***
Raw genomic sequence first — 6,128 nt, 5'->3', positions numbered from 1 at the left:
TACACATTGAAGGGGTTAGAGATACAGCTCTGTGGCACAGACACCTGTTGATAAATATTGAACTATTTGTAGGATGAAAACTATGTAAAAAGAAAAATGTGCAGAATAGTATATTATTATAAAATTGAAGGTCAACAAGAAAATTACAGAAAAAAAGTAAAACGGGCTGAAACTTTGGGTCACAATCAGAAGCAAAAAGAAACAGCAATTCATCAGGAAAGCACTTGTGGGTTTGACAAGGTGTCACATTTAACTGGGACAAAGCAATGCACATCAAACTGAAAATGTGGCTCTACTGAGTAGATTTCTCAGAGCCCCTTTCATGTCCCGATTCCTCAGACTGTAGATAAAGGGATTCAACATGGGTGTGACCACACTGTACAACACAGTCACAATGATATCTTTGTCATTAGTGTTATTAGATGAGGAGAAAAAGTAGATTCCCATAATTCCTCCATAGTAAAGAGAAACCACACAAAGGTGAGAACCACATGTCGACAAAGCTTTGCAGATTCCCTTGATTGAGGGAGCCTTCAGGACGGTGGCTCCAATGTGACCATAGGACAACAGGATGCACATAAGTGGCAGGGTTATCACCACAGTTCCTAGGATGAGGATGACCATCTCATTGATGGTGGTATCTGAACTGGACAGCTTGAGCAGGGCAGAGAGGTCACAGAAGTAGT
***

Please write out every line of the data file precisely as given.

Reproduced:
Raw genomic sequence first — 6,128 nt, 5'->3', positions numbered from 1 at the left:
TACACATTGAAGGGGTTAGAGATACAGCTCTGTGGCACAGACACCTGTTGATAAATATTGAACTATTTGTAGGATGAAAACTATGTAAAAAGAAAAATGTGCAGAATAGTATATTATTATAAAATTGAAGGTCAACAAGAAAATTACAGAAAAAAAGTAAAACGGGCTGAAACTTTGGGTCACAATCAGAAGCAAAAAGAAACAGCAATTCATCAGGAAAGCACTTGTGGGTTTGACAAGGTGTCACATTTAACTGGGACAAAGCAATGCACATCAAACTGAAAATGTGGCTCTACTGAGTAGATTTCTCAGAGCCCCTTTCATGTCCCGATTCCTCAGACTGTAGATAAAGGGATTCAACATGGGTGTGACCACACTGTACAACACAGTCACAATGATATCTTTGTCATTAGTGTTATTAGATGAGGAGAAAAAGTAGATTCCCATAATTCCTCCATAGTAAAGAGAAACCACACAAAGGTGAGAACCACATGTCGACAAAGCTTTGCAGATTCCCTTGATTGAGGGAGCCTTCAGGACGGTGGCTCCAATGTGACCATAGGACAACAGGATGCACATAAGTGGCAGGGTTATCACCACAGTTCCTAGGATGAGGATGACCATCTCATTGATGGTGGTATCTGAACTGGACAGCTTGAGCAGGGCAGAGAGGTCACAGAAGTAGT